By MEE MOUA
While Congress continues to be at a standstill, Asian Americans and Pacific Islanders refuse to accept congressional inaction on comprehensive immigration reform. This past week, AAPIs came out strong and participated in marches, vigils, town halls, and rallies urging Congress to get back to work and pass commonsense solutions to fix our badly broken immigration system.
When the U.S. Senate passed their comprehensive immigration bill by a decisive vote of 68-32, many of us in the AAPI community were deeply disappointed that it severely restricted the eligibility of married adult children for sponsorship and completely eliminated siblings from being able to sponsor each other. However, we were encouraged by the Senate’s bipartisan action. In the spirit of seeking bi-partisan solutions, we were ready to roll up our sleeves and improve the bill in the House of Representatives. Unfortunately, House leadership has refused to listen to the American people. House leadership has dug in their heels and has stalled action on a comprehensive immigration solution. Last week, the House Democrats responded to the numerous calls for action and introduced a bill, which bears the same name and, unfortunately, many of the same provisions in the Senate bill.
The leadership failure in the House deprives its members the opportunity to govern and denies the American people the benefit of a modern immigration system that has the potential to provide economic growth and stability. A real solution only emerges when our elected officials put the interests of the American people over the interests of partisan politics. For the Asian American community, this inability to work together and listen to the needs of our community forced a House Democratic strategy that fails to fix the Senate’s elimination of siblings and radical restriction of married adult children from sponsorship eligibility. As I have said many times, our children are always our children, regardless of age, and family is family.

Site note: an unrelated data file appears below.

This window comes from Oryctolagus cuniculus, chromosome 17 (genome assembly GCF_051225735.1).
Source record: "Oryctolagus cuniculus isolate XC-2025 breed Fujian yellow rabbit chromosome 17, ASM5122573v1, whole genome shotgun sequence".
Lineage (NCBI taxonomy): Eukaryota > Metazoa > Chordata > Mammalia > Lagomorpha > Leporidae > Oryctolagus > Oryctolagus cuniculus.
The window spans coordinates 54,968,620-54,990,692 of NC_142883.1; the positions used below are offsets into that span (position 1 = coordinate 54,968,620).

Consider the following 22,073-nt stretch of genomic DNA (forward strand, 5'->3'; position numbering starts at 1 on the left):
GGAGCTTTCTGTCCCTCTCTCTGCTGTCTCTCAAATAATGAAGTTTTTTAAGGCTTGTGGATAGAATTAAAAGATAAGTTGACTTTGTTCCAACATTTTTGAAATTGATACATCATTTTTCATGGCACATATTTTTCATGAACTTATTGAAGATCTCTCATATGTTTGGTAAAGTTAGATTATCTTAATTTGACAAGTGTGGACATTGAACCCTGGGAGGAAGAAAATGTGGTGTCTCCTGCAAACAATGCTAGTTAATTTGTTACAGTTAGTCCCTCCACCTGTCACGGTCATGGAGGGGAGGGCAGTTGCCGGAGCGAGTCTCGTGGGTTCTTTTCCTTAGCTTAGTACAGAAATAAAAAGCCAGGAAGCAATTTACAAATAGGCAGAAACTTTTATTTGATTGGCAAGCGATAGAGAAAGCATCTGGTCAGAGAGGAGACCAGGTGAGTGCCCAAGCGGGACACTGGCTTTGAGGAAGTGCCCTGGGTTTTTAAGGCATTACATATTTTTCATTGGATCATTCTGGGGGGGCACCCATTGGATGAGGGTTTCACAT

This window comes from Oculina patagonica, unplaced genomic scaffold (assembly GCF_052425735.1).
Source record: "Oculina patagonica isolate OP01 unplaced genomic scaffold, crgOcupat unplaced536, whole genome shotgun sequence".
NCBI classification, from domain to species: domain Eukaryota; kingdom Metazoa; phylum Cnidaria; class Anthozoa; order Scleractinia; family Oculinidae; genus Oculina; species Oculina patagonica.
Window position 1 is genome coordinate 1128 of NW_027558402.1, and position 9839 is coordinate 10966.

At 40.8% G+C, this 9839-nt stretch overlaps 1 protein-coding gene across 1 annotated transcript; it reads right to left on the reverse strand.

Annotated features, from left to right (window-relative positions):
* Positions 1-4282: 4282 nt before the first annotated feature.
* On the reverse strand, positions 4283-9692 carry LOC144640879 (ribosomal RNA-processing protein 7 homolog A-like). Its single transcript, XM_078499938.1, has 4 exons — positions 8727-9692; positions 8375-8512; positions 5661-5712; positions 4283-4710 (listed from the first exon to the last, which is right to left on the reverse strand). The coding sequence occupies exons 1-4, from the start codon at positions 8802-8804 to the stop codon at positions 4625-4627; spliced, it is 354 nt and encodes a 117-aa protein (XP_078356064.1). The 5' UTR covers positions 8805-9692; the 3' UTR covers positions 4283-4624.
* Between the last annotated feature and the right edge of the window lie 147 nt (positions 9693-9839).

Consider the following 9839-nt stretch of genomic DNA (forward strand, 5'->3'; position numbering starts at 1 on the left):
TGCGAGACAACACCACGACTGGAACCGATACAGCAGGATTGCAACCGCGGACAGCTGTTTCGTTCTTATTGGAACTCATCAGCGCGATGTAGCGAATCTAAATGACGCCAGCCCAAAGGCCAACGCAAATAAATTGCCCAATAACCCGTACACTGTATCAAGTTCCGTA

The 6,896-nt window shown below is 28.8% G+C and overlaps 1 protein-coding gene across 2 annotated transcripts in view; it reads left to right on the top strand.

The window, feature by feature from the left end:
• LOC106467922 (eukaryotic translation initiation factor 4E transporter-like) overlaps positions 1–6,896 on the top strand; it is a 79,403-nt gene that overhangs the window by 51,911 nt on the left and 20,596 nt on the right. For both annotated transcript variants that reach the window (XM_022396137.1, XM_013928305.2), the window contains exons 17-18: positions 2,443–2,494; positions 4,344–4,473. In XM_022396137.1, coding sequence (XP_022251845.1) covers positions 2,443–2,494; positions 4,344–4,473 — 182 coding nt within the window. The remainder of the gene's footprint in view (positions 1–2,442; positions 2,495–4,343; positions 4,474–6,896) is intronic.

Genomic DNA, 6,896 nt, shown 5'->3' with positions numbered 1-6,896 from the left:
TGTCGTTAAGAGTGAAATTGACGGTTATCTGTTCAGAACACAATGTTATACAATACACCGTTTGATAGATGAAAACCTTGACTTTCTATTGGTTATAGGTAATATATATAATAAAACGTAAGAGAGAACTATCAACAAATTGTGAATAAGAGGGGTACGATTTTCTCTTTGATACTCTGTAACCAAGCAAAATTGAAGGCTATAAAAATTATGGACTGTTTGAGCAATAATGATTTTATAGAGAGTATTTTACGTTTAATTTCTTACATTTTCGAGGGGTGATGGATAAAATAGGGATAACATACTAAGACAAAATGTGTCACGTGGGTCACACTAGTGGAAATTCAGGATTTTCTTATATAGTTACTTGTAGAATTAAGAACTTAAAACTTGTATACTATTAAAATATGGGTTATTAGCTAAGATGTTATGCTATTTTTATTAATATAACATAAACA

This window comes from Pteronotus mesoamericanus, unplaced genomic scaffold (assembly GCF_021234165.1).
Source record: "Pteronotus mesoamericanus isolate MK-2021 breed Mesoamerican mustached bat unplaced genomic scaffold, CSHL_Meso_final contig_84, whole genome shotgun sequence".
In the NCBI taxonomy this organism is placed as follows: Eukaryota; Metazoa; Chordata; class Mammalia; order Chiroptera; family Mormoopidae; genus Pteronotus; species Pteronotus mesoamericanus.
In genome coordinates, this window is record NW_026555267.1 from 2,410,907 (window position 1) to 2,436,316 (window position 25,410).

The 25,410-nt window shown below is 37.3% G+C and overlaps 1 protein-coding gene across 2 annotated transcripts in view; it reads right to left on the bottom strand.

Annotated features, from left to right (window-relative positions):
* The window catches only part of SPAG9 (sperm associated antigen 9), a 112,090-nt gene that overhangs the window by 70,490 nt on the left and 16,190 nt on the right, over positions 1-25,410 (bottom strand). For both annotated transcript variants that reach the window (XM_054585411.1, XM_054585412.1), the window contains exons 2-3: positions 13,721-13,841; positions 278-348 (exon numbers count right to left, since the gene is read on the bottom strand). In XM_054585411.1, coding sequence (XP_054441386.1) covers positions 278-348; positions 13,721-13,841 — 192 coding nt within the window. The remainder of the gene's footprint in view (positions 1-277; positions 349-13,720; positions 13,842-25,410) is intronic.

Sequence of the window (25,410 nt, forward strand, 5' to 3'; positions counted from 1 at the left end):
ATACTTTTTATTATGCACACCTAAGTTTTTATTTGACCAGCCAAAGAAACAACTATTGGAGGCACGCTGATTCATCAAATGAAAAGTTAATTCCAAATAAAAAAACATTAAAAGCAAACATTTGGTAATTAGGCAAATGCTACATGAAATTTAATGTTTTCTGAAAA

Because the AAPI community is disproportionately affected by these proposed changes to the family immigration system, our collective action to push congressional solutions that strengthen family unity is critical. At a recent Town Hall event in Virginia, I joined local community leaders and Delegate Mark Keam, representing Vienna, VA, to speak on immigration reform and how it will affect our community. We heard from a diverse group, voicing concerns ranging from the need to fix the inhumane visa backlogs to alarms about the elimination of the sibling categories. We heard powerful immigrant stories about those aspiring to become U.S. citizens and the struggles they face every day. Many attendees expressed frustration with the proposed restrictions on family-based immigration, as many immigrants aspire to become U.S. citizens, so that they may reunite with their loved ones. Delegate Keam, rightfully noted that now is the time; if we don’t take action, we’re the ones who have the most to lose.
I couldn’t agree more, which is why I’m so encouraged to see AAPIs across the country taking action. In New York, AAPI organizations gathered at Cadman Plaza, in Brooklyn to demand that the House quit stalling. They called on Congress to get back to work and pass a comprehensive solution for a clear and attainable path to citizenship, a strong family reunification process, and a work environment that protects immigrant workers.
In Arizona, the battleground state for SB 1070 and other discriminatory immigration laws, AAPIs from Phoenix and Tucson, joined withtheir Latino brothers and sisters, to push for commonsense reform. With one in ten DREAMers being Asian American and over 750,000 aspiring citizens being AAPI women, family unity is a crucial to ensuring stronger communities. These families, who have had to endure long separations due to the visa backlog or deportation, deserve more from our failed immigration system.
And lastly, a burgeoning AAPI community in Colorado rallied with its allies in the labor and faith community. Together, they called on Congress to put politics aside and pass a comprehensive bill that stops themilitarization of the border, preserves family unity and protects the rights of all workers.
All of these activities demanding immigration reform reaffirms that our vote in the 2012 presidential election was a deposit on progress, and the American people intend to collect on that leadership investment. We made our voices heard then, and we will continue to do so because the time is now for comprehensive immigration reform.
Mee Moua is president and executive director of Asian Americans Advancing Justice.